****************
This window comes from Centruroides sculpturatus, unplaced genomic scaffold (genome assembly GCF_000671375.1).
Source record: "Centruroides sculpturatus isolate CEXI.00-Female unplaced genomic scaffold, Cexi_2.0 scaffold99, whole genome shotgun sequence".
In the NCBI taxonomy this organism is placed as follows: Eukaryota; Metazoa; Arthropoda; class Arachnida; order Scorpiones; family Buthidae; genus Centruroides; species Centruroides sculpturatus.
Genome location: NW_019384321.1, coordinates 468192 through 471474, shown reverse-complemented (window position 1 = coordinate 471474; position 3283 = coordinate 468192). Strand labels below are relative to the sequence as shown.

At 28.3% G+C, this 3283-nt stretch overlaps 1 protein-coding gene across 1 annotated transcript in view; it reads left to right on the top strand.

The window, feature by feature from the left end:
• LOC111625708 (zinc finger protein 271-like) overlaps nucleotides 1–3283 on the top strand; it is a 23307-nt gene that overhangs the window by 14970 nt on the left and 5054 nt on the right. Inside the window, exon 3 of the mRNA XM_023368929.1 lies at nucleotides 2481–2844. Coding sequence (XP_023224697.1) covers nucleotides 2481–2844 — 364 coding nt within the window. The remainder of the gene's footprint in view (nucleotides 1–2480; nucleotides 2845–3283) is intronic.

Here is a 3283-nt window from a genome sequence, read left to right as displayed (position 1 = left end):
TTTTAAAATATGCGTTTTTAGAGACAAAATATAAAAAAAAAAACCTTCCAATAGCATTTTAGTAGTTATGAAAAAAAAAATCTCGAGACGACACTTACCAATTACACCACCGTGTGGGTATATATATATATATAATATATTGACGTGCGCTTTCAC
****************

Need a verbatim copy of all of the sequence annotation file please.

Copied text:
This window comes from Centruroides sculpturatus, unplaced genomic scaffold (genome assembly GCF_000671375.1).
Source record: "Centruroides sculpturatus isolate CEXI.00-Female unplaced genomic scaffold, Cexi_2.0 scaffold99, whole genome shotgun sequence".
In the NCBI taxonomy this organism is placed as follows: Eukaryota; Metazoa; Arthropoda; class Arachnida; order Scorpiones; family Buthidae; genus Centruroides; species Centruroides sculpturatus.
Genome location: NW_019384321.1, coordinates 468192 through 471474, shown reverse-complemented (window position 1 = coordinate 471474; position 3283 = coordinate 468192). Strand labels below are relative to the sequence as shown.

At 28.3% G+C, this 3283-nt stretch overlaps 1 protein-coding gene across 1 annotated transcript in view; it reads left to right on the top strand.

The window, feature by feature from the left end:
• LOC111625708 (zinc finger protein 271-like) overlaps nucleotides 1–3283 on the top strand; it is a 23307-nt gene that overhangs the window by 14970 nt on the left and 5054 nt on the right. Inside the window, exon 3 of the mRNA XM_023368929.1 lies at nucleotides 2481–2844. Coding sequence (XP_023224697.1) covers nucleotides 2481–2844 — 364 coding nt within the window. The remainder of the gene's footprint in view (nucleotides 1–2480; nucleotides 2845–3283) is intronic.

Here is a 3283-nt window from a genome sequence, read left to right as displayed (position 1 = left end):
TTTTAAAATATGCGTTTTTAGAGACAAAATATAAAAAAAAAAACCTTCCAATAGCATTTTAGTAGTTATGAAAAAAAAAATCTCGAGACGACACTTACCAATTACACCACCGTGTGGGTATATATATATATATAATATATTGACGTGCGCTTTCAC